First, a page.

70. Eriogonum havardii S. Watson, Proc. Amer. Acad. Arts. 18: 194. 1883. (as havardi).
Havard's wild buckwheat
Eriogonum leucophyllum Wooton & Standley
Herbs, erect, not scapose, (2-)3-6 × 1.5-4 dm, glabrous, grayish. Stems spreading, without persistent leaf bases, up to 5 height of plant; caudex stems absent; aerial flowering stems erect, slender, solid, not fistulose, 0.5-2.5 dm, glabrous, tomentose among leaves. Leaves basal, 1 per node; petiole 0.5-1.5(-2.5) cm, tomentose; blade oblanceolate to elliptic, 1-3(-5) × 0.2-1(-1.3) cm, densely white- or silvery-tomentose on both surfaces, margins plane. Inflorescences cymose, open, divided 3-10 times, 10-40 × 10-30 cm; branches dichotomous, glabrous; bracts 3, scalelike, triangular, 1-2 mm. Peduncles erect, slender, 0.5-6 cm. Involucres 1 per node, campanulate, 1.5-2.5 × (1.5-)2-3 mm, tomentose; teeth 5, erect, 0.5-0.8 mm. Flowers 2.5-3 mm; perianth yellow, densely white-pubescent; tepals connate proximal 3, monomorphic, lanceolate; stamens exserted, 2.5-3.5 mm; filaments glabrous. Achenes brown, 2-2.5 mm, glabrous. 2n = 40.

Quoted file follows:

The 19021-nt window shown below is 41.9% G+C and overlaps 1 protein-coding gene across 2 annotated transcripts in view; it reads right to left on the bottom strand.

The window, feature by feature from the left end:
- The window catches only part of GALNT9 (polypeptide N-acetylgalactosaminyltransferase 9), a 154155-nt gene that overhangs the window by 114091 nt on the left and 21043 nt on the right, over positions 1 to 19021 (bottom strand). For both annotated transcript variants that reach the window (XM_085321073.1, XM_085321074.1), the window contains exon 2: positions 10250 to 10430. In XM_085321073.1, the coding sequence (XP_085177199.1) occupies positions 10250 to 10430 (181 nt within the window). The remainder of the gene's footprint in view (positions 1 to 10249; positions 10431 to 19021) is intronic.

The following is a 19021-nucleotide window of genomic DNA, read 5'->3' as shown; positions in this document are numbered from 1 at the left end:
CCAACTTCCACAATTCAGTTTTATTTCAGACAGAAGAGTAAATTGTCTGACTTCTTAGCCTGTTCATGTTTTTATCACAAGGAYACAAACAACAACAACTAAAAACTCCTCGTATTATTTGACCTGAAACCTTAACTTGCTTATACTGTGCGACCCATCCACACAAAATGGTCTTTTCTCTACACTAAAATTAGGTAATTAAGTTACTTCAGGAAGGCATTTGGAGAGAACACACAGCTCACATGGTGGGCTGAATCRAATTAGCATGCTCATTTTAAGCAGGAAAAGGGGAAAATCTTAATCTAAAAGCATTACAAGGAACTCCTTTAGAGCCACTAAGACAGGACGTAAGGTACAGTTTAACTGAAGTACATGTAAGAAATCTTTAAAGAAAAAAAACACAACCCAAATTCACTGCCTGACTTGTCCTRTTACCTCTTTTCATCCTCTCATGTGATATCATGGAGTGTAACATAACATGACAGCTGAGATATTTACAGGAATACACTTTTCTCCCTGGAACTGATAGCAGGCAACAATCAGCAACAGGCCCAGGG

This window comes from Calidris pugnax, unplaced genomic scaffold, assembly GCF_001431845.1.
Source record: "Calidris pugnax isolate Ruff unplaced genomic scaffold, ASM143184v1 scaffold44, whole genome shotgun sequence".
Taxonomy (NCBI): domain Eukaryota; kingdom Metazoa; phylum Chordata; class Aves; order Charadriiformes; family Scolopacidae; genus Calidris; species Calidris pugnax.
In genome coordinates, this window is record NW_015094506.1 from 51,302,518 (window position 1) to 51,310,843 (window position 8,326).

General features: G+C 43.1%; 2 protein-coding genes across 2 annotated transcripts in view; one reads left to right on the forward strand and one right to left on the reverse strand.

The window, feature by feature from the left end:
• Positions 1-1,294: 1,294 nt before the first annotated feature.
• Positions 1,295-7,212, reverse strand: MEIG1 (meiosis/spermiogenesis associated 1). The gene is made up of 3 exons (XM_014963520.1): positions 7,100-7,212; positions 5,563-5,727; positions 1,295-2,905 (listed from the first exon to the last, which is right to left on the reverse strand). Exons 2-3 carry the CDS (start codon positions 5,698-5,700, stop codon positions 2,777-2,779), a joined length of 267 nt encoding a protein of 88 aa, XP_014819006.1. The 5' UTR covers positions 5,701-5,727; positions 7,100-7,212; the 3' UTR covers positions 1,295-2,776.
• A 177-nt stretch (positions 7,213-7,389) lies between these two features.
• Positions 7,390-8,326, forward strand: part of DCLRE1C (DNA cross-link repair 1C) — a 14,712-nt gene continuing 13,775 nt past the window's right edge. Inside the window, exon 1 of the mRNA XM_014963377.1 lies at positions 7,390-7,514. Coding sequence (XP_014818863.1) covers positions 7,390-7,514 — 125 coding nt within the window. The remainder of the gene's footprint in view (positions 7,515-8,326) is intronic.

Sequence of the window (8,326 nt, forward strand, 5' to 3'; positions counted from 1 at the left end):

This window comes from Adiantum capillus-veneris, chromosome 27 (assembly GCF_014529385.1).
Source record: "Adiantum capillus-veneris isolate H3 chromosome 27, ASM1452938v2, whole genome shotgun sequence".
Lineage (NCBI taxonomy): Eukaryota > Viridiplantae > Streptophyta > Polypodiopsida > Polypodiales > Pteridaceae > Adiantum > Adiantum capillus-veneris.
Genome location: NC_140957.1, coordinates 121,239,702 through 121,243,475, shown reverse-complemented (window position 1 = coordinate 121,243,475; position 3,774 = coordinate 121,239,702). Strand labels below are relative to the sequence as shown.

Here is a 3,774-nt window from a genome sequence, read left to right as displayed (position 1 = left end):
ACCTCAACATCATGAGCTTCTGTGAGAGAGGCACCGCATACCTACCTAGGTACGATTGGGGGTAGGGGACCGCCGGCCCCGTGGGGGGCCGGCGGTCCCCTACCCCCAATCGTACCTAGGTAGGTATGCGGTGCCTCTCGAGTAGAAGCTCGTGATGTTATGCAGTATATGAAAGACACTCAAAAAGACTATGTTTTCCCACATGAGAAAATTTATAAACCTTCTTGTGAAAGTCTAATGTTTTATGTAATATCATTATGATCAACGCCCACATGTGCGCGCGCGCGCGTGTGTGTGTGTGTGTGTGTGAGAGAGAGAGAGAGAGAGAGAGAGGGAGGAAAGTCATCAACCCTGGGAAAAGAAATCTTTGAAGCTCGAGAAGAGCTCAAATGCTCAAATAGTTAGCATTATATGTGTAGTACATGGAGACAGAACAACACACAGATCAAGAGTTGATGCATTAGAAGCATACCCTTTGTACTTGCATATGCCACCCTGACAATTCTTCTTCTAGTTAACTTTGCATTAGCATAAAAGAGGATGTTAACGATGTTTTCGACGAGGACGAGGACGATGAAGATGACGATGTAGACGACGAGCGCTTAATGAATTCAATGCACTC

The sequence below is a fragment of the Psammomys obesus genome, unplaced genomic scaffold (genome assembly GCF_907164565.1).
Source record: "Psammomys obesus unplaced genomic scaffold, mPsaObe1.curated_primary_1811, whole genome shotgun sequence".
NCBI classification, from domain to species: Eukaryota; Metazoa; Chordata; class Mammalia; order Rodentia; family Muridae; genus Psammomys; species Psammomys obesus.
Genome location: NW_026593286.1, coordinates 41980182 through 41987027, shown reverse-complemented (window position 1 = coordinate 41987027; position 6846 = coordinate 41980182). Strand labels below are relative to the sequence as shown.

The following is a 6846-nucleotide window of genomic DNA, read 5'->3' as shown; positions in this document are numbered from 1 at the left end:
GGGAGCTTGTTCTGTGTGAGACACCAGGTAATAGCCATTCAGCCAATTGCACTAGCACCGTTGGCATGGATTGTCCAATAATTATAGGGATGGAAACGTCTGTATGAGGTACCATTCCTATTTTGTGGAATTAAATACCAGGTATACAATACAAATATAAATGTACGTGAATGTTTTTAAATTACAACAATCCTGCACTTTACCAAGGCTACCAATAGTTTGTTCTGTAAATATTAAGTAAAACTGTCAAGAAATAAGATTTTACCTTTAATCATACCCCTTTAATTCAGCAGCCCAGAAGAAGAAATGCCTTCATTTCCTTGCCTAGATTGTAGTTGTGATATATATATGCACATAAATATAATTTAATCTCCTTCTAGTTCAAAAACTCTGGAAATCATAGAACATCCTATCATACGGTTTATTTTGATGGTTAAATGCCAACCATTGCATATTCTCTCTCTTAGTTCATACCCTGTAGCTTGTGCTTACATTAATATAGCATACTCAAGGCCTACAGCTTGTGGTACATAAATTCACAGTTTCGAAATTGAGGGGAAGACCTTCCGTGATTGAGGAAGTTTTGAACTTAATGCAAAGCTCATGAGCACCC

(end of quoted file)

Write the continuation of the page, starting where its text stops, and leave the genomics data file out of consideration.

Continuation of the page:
Flowering May-Sep. Gravelly (often calcareous) or shaley to clayey or gypsum flats and outcrops, mixed grassland, creosote, and mesquite communities, juniper woodlands; (400-)800-1800(-2100) m; N.Mex., Tex.
Eriogonum havardii is infrequent in southeastern New Mexico (Chaves, Eddy, Lea, Lincoln, Otero, and Socorro counties) and western Texas (Brewster, Culberson, El Paso, Hudspeth, Pecos, Presidio, Terrell, Val Verde, and Winkler counties). The leaf blades are demarcated by depressed lines along their entire length, appearing as a series of folds. The bright yellow of the flowers is seen only by looking at the adaxial surface of the tepals, the abaxial surface being wholly obscured by dense white hairs. The species is worthy of cultivation.